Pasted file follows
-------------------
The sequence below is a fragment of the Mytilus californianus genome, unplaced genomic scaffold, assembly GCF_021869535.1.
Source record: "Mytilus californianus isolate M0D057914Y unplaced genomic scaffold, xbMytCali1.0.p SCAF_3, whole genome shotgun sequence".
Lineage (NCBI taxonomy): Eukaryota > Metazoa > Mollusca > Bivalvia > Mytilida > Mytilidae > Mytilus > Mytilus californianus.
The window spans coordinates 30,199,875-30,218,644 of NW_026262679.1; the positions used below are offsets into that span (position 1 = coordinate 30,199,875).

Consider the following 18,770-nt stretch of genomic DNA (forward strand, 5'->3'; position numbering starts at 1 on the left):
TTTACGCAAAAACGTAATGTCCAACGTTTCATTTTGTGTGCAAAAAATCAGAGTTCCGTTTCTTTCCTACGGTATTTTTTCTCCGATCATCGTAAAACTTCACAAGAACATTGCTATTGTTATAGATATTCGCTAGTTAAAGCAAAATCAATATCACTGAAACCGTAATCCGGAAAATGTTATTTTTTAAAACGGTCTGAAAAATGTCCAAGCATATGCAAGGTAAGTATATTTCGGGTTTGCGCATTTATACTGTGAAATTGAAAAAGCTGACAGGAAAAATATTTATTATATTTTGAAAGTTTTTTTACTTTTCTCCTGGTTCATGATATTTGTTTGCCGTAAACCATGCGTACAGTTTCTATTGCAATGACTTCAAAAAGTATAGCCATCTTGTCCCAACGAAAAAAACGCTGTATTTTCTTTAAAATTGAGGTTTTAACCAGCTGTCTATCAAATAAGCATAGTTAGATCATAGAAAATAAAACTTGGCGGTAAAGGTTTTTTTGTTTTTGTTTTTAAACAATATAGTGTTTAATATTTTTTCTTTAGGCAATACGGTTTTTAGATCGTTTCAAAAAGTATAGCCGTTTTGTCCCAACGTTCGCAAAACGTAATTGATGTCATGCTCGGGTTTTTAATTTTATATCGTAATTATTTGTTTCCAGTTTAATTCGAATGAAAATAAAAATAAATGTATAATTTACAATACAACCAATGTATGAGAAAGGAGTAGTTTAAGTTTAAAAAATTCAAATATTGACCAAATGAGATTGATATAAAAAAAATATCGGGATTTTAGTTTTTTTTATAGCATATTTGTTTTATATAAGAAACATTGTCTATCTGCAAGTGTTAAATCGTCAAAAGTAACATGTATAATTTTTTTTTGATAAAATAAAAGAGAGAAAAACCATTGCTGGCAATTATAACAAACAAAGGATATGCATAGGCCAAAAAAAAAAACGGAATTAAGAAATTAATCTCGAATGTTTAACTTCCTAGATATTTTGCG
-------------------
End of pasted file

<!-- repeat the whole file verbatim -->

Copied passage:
The sequence below is a fragment of the Mytilus californianus genome, unplaced genomic scaffold, assembly GCF_021869535.1.
Source record: "Mytilus californianus isolate M0D057914Y unplaced genomic scaffold, xbMytCali1.0.p SCAF_3, whole genome shotgun sequence".
Lineage (NCBI taxonomy): Eukaryota > Metazoa > Mollusca > Bivalvia > Mytilida > Mytilidae > Mytilus > Mytilus californianus.
The window spans coordinates 30,199,875-30,218,644 of NW_026262679.1; the positions used below are offsets into that span (position 1 = coordinate 30,199,875).

Consider the following 18,770-nt stretch of genomic DNA (forward strand, 5'->3'; position numbering starts at 1 on the left):
TTTACGCAAAAACGTAATGTCCAACGTTTCATTTTGTGTGCAAAAAATCAGAGTTCCGTTTCTTTCCTACGGTATTTTTTCTCCGATCATCGTAAAACTTCACAAGAACATTGCTATTGTTATAGATATTCGCTAGTTAAAGCAAAATCAATATCACTGAAACCGTAATCCGGAAAATGTTATTTTTTAAAACGGTCTGAAAAATGTCCAAGCATATGCAAGGTAAGTATATTTCGGGTTTGCGCATTTATACTGTGAAATTGAAAAAGCTGACAGGAAAAATATTTATTATATTTTGAAAGTTTTTTTACTTTTCTCCTGGTTCATGATATTTGTTTGCCGTAAACCATGCGTACAGTTTCTATTGCAATGACTTCAAAAAGTATAGCCATCTTGTCCCAACGAAAAAAACGCTGTATTTTCTTTAAAATTGAGGTTTTAACCAGCTGTCTATCAAATAAGCATAGTTAGATCATAGAAAATAAAACTTGGCGGTAAAGGTTTTTTTGTTTTTGTTTTTAAACAATATAGTGTTTAATATTTTTTCTTTAGGCAATACGGTTTTTAGATCGTTTCAAAAAGTATAGCCGTTTTGTCCCAACGTTCGCAAAACGTAATTGATGTCATGCTCGGGTTTTTAATTTTATATCGTAATTATTTGTTTCCAGTTTAATTCGAATGAAAATAAAAATAAATGTATAATTTACAATACAACCAATGTATGAGAAAGGAGTAGTTTAAGTTTAAAAAATTCAAATATTGACCAAATGAGATTGATATAAAAAAAATATCGGGATTTTAGTTTTTTTTATAGCATATTTGTTTTATATAAGAAACATTGTCTATCTGCAAGTGTTAAATCGTCAAAAGTAACATGTATAATTTTTTTTTGATAAAATAAAAGAGAGAAAAACCATTGCTGGCAATTATAACAAACAAAGGATATGCATAGGCCAAAAAAAAAAACGGAATTAAGAAATTAATCTCGAATGTTTAACTTCCTAGATATTTTGCG